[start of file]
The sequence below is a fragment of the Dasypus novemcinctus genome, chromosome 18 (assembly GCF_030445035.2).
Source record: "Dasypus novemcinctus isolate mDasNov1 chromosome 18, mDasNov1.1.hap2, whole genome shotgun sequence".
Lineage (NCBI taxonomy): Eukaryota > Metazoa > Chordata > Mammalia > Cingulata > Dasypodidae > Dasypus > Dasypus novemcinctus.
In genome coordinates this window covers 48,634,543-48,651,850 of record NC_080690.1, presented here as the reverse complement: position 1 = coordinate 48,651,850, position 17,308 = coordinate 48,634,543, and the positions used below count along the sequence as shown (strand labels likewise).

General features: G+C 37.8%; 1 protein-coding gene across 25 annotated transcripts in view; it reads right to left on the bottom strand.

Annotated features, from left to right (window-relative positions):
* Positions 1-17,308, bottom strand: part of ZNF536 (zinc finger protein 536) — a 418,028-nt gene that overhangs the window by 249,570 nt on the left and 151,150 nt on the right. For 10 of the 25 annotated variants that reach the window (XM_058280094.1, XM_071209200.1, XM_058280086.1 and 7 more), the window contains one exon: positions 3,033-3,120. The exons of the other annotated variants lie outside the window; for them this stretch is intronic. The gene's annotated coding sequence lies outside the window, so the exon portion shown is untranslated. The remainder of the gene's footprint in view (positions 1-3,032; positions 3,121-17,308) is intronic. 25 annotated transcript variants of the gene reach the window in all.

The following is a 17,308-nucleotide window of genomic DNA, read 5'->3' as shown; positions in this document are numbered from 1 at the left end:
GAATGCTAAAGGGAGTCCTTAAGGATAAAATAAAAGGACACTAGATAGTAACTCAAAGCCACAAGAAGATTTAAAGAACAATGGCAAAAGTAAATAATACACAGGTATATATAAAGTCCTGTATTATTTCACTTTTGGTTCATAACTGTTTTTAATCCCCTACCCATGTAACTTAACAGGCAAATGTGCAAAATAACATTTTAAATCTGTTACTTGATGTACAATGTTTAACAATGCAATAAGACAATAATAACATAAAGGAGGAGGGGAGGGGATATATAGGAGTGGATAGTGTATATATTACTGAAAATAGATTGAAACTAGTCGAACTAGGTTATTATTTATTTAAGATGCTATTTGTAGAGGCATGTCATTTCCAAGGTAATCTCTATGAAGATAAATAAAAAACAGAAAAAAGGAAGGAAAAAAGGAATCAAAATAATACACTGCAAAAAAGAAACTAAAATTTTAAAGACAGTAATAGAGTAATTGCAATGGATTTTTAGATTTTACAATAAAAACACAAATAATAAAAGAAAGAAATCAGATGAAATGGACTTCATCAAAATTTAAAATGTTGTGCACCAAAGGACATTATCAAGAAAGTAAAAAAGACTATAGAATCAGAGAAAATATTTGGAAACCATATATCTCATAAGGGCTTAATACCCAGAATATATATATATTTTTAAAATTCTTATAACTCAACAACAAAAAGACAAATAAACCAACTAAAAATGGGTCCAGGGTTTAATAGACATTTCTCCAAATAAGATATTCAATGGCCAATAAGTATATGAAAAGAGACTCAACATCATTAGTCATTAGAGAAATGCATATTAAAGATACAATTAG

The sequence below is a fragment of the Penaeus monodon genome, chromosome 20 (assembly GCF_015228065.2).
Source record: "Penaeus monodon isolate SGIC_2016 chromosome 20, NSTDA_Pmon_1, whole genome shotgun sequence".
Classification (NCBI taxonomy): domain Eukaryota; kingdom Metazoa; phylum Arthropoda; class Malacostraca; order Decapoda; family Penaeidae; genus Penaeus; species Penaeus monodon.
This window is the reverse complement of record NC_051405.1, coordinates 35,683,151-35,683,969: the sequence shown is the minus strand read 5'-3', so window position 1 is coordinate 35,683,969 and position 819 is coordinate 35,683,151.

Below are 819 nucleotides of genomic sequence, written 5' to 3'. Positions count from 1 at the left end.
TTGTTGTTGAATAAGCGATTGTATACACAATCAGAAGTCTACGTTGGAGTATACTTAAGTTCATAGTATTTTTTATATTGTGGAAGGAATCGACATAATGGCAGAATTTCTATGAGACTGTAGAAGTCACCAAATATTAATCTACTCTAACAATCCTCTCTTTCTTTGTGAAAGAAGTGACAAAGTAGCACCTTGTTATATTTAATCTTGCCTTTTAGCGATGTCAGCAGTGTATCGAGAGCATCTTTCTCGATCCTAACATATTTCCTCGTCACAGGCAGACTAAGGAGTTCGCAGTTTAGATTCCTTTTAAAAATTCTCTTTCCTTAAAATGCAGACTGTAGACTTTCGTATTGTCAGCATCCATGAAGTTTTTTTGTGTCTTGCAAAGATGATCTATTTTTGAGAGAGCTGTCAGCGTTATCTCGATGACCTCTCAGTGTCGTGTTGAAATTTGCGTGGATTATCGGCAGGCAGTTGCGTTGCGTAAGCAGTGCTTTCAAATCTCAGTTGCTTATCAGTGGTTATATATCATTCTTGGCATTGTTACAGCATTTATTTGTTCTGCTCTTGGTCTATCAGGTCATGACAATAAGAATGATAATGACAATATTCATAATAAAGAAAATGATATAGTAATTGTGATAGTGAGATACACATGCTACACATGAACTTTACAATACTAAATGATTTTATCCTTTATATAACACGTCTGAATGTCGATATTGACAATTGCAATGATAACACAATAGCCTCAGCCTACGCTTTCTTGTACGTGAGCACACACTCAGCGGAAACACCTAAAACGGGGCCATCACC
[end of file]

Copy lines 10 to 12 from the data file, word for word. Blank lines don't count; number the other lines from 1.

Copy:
The sequence below is a fragment of the Penaeus monodon genome, chromosome 20 (assembly GCF_015228065.2).
Source record: "Penaeus monodon isolate SGIC_2016 chromosome 20, NSTDA_Pmon_1, whole genome shotgun sequence".
Classification (NCBI taxonomy): domain Eukaryota; kingdom Metazoa; phylum Arthropoda; class Malacostraca; order Decapoda; family Penaeidae; genus Penaeus; species Penaeus monodon.